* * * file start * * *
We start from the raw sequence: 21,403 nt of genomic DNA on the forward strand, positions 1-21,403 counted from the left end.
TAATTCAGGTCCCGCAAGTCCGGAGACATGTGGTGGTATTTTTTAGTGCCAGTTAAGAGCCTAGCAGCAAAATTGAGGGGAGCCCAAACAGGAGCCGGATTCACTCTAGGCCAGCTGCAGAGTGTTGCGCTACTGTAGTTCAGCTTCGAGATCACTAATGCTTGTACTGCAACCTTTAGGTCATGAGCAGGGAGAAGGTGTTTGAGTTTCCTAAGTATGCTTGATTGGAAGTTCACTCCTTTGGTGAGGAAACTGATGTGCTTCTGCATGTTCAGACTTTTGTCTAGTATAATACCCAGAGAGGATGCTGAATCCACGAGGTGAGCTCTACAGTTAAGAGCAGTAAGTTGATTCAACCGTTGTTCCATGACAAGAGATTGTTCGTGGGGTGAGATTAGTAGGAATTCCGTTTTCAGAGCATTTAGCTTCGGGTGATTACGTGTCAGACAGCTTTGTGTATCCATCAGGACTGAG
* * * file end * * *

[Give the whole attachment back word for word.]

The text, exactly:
We start from the raw sequence: 21,403 nt of genomic DNA on the forward strand, positions 1-21,403 counted from the left end.
TAATTCAGGTCCCGCAAGTCCGGAGACATGTGGTGGTATTTTTTAGTGCCAGTTAAGAGCCTAGCAGCAAAATTGAGGGGAGCCCAAACAGGAGCCGGATTCACTCTAGGCCAGCTGCAGAGTGTTGCGCTACTGTAGTTCAGCTTCGAGATCACTAATGCTTGTACTGCAACCTTTAGGTCATGAGCAGGGAGAAGGTGTTTGAGTTTCCTAAGTATGCTTGATTGGAAGTTCACTCCTTTGGTGAGGAAACTGATGTGCTTCTGCATGTTCAGACTTTTGTCTAGTATAATACCCAGAGAGGATGCTGAATCCACGAGGTGAGCTCTACAGTTAAGAGCAGTAAGTTGATTCAACCGTTGTTCCATGACAAGAGATTGTTCGTGGGGTGAGATTAGTAGGAATTCCGTTTTCAGAGCATTTAGCTTCGGGTGATTACGTGTCAGACAGCTTTGTGTATCCATCAGGACTGAG